Katherine sees Loren strapped to a sacrificial table, surrounded by people from the town, as she is about to be sacrificed as a secondborn child now at puberty. She escapes and is chased by her brother. When he catches up to her and tries to kill her, God intervenes, and the brother dies instead. Loren is not the child of Satan but the angel sent by God to stop the cult. Doug, who turns out to be the leader of the cult, attempts to trick and manipulate Katherine into harming Loren as none of the cult members are able to hurt her. With the truth revealed, Katherine saves Loren as the rest of the town, who are all firstborn children, are killed by the final plague. 

Despite the very pro-Christian message of the film, it brings to light some interesting points about how young women are perceived in Christianity. Something we have seen in past Uterus Horror films weaponizing Christian views—such as The Witch and Carrie—is that women only have value when they are prepubescent children or mothers. Even though Loren was always fated to be a sacrifice, the cult waits until she hits puberty. Puberty is already a frightening time. The Reaping emphasizes that fear by connecting Loren’s first period with being sacrificed. Her ticking biological clock is a countdown to her death. 

Another interesting thing to note is how the town is able to convince Katherine that Loren is evil. A majority of The Reaping is simply the town trying to make Katherine believe Loren is a child of the Devil and must be killed. At first, Katherine dismisses this notion because she no longer believes in God or Satan, but eventually, she is convinced. Katherine only believes the town after a white male priest misinterprets the prophecy. Katherine’s former colleague, Father Costigan (Stephen Rea), is the one to learn of the prophecy and relay this information to her. He’s the one who tells Katherine that Loren must be the child of Satan and that Katherine herself is the angel sent by God.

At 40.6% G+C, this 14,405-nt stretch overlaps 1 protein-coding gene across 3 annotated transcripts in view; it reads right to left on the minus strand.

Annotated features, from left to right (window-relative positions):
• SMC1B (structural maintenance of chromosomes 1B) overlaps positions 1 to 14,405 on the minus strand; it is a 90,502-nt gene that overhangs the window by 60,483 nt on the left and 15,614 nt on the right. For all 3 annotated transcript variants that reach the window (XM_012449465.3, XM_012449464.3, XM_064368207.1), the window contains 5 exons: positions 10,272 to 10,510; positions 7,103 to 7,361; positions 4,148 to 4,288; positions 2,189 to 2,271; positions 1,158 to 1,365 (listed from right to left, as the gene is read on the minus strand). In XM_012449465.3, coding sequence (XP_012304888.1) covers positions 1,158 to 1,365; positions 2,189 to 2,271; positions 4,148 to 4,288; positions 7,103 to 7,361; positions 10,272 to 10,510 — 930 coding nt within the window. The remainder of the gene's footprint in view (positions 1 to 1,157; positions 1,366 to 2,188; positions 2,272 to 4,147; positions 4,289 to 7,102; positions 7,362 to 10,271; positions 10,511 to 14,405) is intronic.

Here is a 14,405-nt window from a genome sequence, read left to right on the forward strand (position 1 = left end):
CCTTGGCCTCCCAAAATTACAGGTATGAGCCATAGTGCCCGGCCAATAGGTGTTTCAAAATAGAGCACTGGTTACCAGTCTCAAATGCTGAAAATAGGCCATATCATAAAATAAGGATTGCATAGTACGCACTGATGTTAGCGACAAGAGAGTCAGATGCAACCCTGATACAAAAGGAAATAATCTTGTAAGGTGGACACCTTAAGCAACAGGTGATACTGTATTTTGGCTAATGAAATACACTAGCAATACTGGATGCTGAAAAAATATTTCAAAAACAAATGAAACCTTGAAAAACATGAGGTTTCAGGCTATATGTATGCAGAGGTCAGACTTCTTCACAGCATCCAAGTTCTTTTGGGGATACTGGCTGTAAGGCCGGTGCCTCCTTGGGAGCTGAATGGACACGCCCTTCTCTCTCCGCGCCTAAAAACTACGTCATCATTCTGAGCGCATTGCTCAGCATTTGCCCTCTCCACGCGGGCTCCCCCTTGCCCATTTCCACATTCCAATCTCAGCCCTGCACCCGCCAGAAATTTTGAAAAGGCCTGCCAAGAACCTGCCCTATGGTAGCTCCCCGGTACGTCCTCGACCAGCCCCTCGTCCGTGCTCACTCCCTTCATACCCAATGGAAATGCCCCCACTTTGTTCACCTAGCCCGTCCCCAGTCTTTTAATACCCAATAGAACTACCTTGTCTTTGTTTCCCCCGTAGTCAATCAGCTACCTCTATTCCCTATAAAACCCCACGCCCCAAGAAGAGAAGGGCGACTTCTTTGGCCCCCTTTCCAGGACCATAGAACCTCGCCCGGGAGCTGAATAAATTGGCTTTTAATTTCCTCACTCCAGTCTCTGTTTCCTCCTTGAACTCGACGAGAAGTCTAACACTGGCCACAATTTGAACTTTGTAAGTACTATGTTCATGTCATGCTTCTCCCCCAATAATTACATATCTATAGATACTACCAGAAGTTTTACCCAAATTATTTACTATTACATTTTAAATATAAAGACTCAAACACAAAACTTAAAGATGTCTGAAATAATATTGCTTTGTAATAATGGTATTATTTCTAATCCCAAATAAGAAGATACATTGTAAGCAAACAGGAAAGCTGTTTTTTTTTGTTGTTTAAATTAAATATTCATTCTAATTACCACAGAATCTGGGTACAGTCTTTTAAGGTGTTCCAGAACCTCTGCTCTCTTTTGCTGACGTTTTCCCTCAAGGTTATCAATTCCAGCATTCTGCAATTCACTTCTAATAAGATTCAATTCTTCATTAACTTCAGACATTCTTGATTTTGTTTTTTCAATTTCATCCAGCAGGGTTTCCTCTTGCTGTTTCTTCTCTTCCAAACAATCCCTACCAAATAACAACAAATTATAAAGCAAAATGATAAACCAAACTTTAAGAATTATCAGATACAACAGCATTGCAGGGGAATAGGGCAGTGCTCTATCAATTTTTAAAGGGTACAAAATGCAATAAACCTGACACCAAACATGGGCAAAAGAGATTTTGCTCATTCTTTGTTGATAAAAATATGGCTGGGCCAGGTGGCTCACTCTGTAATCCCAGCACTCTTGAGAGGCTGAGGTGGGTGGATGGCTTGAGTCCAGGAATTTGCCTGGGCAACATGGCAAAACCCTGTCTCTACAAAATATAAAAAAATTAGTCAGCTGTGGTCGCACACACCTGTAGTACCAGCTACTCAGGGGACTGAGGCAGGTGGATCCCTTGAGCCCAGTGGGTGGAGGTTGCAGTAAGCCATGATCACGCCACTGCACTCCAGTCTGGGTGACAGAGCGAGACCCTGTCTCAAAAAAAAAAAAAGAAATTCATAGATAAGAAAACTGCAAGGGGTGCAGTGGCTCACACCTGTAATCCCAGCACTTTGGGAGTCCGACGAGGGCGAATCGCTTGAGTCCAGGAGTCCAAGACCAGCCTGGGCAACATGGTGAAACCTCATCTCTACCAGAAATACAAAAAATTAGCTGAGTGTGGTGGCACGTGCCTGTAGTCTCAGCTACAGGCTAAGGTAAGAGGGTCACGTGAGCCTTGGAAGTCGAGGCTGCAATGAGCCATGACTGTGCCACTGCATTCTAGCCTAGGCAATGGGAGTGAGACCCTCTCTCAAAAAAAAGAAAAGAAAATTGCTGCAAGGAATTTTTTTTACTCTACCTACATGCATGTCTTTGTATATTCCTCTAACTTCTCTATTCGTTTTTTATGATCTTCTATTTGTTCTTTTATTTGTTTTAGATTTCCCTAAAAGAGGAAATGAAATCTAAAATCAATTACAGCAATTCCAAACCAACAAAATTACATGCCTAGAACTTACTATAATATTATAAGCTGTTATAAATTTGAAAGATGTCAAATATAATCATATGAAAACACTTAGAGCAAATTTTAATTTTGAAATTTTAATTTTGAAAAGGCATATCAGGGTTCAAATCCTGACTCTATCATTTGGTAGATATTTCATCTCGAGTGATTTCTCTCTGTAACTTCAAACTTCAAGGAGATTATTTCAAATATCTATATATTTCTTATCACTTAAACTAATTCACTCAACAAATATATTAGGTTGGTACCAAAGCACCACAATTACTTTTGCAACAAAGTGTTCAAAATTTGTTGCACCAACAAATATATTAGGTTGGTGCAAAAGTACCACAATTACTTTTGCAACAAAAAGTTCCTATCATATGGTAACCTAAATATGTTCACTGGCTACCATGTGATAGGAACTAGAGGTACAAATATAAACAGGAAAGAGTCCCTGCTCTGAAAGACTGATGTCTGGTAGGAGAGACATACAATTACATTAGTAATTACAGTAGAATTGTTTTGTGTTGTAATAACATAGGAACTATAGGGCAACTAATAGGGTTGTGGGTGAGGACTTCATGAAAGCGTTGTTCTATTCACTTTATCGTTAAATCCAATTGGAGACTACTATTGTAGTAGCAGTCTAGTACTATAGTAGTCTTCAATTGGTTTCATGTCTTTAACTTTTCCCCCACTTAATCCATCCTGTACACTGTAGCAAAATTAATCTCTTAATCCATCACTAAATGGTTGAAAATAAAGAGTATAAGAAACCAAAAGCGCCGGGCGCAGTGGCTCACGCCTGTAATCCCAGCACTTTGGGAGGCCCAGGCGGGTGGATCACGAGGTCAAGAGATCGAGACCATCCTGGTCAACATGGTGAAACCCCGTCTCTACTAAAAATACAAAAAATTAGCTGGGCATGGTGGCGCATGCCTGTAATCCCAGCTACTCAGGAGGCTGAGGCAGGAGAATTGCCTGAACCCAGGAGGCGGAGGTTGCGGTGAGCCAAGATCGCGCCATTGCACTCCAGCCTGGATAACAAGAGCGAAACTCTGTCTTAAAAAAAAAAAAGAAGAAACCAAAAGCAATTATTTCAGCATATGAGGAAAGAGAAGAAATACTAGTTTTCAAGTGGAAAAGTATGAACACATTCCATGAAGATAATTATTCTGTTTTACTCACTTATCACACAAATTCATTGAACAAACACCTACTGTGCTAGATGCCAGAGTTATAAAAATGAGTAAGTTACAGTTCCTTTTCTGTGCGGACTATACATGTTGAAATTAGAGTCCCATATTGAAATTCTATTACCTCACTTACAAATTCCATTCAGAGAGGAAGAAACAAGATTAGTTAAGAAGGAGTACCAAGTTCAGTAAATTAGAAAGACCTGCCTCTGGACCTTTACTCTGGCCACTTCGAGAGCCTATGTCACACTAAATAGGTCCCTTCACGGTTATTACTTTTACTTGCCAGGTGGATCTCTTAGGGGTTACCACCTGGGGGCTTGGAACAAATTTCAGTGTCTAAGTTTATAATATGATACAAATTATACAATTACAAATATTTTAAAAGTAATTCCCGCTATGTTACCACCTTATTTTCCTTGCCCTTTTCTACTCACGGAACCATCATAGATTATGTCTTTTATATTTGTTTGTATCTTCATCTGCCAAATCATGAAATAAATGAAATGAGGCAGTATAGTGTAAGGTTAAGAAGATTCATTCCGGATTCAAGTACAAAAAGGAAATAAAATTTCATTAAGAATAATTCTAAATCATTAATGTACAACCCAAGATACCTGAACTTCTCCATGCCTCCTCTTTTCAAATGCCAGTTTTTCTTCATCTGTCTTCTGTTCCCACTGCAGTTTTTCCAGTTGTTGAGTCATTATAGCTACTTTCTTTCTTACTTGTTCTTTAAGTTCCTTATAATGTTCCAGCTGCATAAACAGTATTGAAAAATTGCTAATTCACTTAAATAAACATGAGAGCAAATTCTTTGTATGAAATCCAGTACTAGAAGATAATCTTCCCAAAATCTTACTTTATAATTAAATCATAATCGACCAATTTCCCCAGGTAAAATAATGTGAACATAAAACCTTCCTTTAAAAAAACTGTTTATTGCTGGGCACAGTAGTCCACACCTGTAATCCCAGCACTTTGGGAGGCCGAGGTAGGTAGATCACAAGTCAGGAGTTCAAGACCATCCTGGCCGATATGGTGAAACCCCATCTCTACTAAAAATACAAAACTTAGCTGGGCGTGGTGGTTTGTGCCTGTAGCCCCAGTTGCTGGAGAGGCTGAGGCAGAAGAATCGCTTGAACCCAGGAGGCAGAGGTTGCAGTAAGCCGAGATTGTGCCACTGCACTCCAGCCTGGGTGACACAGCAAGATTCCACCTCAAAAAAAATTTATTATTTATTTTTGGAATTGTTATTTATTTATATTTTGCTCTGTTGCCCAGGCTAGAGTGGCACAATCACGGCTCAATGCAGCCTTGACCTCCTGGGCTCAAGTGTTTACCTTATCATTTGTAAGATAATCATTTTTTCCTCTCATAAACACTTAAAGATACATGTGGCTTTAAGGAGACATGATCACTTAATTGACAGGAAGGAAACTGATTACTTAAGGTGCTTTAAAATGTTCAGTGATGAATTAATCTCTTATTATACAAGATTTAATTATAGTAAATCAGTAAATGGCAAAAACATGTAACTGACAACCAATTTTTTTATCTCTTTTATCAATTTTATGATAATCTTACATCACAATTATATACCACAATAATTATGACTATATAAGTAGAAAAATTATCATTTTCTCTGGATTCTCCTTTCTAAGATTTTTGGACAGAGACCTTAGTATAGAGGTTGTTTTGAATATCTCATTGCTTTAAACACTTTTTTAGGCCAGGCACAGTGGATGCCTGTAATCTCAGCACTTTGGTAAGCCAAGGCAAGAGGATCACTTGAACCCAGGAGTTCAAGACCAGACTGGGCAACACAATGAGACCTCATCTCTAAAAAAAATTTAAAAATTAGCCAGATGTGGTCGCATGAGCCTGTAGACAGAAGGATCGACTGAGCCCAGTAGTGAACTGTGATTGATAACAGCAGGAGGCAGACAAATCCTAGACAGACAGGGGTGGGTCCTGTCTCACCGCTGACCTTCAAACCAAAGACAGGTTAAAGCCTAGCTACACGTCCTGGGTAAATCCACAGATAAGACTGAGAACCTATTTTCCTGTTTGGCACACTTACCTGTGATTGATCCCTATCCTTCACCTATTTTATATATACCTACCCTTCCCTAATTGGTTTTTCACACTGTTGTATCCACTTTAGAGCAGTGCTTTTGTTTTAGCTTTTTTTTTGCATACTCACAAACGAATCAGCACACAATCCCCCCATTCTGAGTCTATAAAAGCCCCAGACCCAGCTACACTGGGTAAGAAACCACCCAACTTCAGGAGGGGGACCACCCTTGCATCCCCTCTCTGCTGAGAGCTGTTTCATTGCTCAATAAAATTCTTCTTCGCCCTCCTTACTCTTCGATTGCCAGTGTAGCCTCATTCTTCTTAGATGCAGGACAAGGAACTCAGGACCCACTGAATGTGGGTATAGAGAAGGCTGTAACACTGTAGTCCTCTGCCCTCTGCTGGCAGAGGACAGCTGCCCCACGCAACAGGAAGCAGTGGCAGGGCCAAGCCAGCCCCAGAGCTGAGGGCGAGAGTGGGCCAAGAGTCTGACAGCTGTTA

Father Costigan so easily places the blame on an innocent little girl. What’s worse is that Katherine eventually believes Loren is to blame as well until she is faced with the truth. It feels reminiscent of historical witch trials when religious white men in power sentenced women to death for daring to challenge patriarchal beliefs. Based on Katherine’s actions throughout the film, it’s clear she didn’t believe Loren was at fault until she started to believe in God and the Devil again. This implies that Katherine wouldn’t have believed Loren was evil or tried to kill her if Katherine hadn’t been influenced by religion. 

The Reaping is an accidental Uterus Horror film. Looking past Katherine’s journey to rediscover her faith in the Christian God reveals the more subtle story of Loren. In showing Loren experiencing her first period, the filmmakers made that moment in Loren’s life even more horrifying because it’s also her death sentence within the cult. Yet, even more fascinating and disturbing is how easy it was for the town to convince Katherine that Loren was evil, as rational thought is overpowered by religious belief. The Reaping ends up conveying two hidden messages. The first is that innocence doesn’t end simply because a child starts menstruating. The second, and maybe more important, is to never let religious belief overpower rationality, lest we repeat history by condemning women who don’t conform to those beliefs.